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Notre Development official lashes out at environment minister.

Notre Development official lashes out at environment minister

Gordon McGuinty, president of North Bay-based Notre Development Corporation, has accused the provincial government of looking at Northern and southern Ontario with two sets of standards.

McGuinty made the accusation in response to an announcement made by Environment Minister Ruth Grier last month that southern municipalities - specifically the regions of the Greater Metropolitan Toronto area - will not be permitted to transport solid waste beyond the area in which it is generated.

The minister said these regions must create new landfill sites since current sites are nearly full.

However, while the minister blocked Toronto's bid to ship waste north she granted Ottawa permission to truck its solid waste to Kingston.

While agreeing with Grier's philosophy that municipalities should be forced to handle their own waste, McGuinty said the goal is impossible to achieve.

"What if York Region (north of Toronto) can't find an environmentally acceptable location for a landfill site? Is she (Grier) going to say that they still have to go ahead?" he asked rhetorically.

He added that there is a potential for the minister to contravene the environmental assessment (EA) procedures if she needs to expand one of the existing sites.

At the time of his interview with Northern Ontario Business, McGuinty had just returned from a seminar on waste management in Washington D.C. Because of what he learned there, McGuinty said that Grier's announcement runs counter to the continental trend.

"I didn't find one metropolitan area in North America that is planning to create a new landfill site within its own boundaries," he said. "Even North Bay is looking outside its boundaries for a landfill site."

McGuinty added that the double standard will probably result in northern communities being unable to take advantage of the new recycling-related industries.

"Northern Ontario does not create enough material to support a recycling industry. In other words, they (the government) are not going to allow us to use waste as a resource," he said.

McGuinty claimed Martel's lack of support for the Kirkland Lake plan runs counter to the mandate of her ministry.

"If the northern members had any vision, they would see this as a diversification tool for the north," he said. "Only large-scale recycling is viable, and this proposal would not have cost the province a dime.

"When we developed this proposal, we expected it to go through a full environmental assessment. Nobody expected them to just hand this to us."

For the better part of two years McGuinty has worked with Kirkland Lake and Toronto-area officials on a plan to ship 1.5-million tons of solid waste annually via the Ontario Northland Railway (ONR) to the Adam's Mine, which he purchased from Dofasco Ltd.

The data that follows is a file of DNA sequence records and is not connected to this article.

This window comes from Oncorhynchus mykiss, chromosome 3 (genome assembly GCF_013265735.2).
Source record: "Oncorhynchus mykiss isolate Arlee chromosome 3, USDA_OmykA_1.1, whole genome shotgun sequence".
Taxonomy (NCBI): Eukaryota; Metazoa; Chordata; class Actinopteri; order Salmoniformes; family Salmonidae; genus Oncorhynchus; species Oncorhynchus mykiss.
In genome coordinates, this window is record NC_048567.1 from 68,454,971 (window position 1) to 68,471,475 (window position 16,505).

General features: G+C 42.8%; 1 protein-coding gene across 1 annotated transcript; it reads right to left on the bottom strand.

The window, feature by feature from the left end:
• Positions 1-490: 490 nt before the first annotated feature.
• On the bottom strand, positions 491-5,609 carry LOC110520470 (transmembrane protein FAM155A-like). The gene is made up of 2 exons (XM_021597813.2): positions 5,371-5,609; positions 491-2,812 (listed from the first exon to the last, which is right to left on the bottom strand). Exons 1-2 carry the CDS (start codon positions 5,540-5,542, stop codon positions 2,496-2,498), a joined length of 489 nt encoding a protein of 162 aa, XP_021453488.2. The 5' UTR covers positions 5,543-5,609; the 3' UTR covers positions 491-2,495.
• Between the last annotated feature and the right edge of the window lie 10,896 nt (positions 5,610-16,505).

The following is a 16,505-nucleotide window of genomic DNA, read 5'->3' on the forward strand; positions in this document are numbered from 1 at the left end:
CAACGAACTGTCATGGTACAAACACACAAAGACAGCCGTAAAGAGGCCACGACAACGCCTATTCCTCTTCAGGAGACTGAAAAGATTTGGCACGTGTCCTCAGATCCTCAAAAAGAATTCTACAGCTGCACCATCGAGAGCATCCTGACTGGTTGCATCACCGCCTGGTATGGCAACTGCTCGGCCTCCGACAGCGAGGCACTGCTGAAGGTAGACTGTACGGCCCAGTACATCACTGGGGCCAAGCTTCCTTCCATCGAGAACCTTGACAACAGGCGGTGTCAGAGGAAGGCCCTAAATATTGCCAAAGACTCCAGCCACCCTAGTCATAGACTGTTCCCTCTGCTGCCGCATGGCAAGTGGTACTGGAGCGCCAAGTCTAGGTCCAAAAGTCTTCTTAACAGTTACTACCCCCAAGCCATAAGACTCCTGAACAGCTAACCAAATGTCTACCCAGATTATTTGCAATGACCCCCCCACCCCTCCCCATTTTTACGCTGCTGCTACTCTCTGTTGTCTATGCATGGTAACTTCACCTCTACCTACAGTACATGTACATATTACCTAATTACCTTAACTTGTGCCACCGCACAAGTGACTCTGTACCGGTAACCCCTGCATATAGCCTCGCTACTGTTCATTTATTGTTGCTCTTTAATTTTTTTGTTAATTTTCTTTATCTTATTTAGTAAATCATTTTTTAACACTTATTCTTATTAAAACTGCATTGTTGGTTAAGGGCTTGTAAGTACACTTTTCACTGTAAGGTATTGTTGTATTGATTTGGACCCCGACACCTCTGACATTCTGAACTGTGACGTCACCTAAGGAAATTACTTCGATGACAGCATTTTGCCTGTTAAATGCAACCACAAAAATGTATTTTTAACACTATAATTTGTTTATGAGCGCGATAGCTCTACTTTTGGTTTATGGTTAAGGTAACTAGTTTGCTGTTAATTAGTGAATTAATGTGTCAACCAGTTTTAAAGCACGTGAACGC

McGuinty estimates that the plan, which includes the establishment of a secondary recycling industry at the site, would create more than 110 permanent jobs.

The plan also calls for Metropolitan Toronto to purchase the land for $25 million, to pay between $1.10 and $1.85 per metric ton to dispose of the waste and to contribute funds for local research and development programs in Kirkland Lake.

McGuinty claimed that the proposal would have kept the ONR financially viable and allowed the agency to maintain its rail infrastructure until other industries which utilize the rail lines come on stream in the north.

Don Caveen, director of development for the Kirkland Lake Economic Development Corporation, said area officials will not give up on the plan and the economic benefits it promises.

Potential investors for the recycling portion of the proposal are still interested in the plan, noted Caveen.

"We have an opportunity to start an entirely new industry here. Five or six companies which utilize foreign technology are still interested in setting up shop in Kirkland Lake," he said.

Both McGuinty and Caveen say they are more than a little annoyed with the attitude displayed by Grier, Northern Development Minister Shelly Martel and the balance of the NDP's northern caucus.

"The NDP made a political decision that they think is going to play well. But this is going to be a major crisis for the government during their term," predicted McGuinty.

"When you have the results of an $800,000 hydrological study it's difficult to say why they won't at least look at the plan as an option," he said.

Despite the announcement and the caucus' lack of interest, the proposal to bring a portion of Metro Toronto's solid waste to the Adam's Mine site near Kirkland Lake is far from finished.

McGuinty declared that the announcement has not killed the proposal.

"In no way is the deal dead," he said. "This is just going to give us momentum."

Meanwhile, Kirkland Lake officials believe that Grier's decision will not stand up.

"We're confident that Ruth Grier's decision will eventually be reversed," said Caveen. "There were not alternative solutions presented by the minister, and the decision was not based on facts. It was more along the lines of what the (New Democrat Party) party has always said."
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Title Annotation:Notre Development Corporation president Gordon McGuinty; environment minister Ruth Grier
Author:Krejlgaard, Chris
Publication:Northern Ontario Business
Date:May 1, 1991
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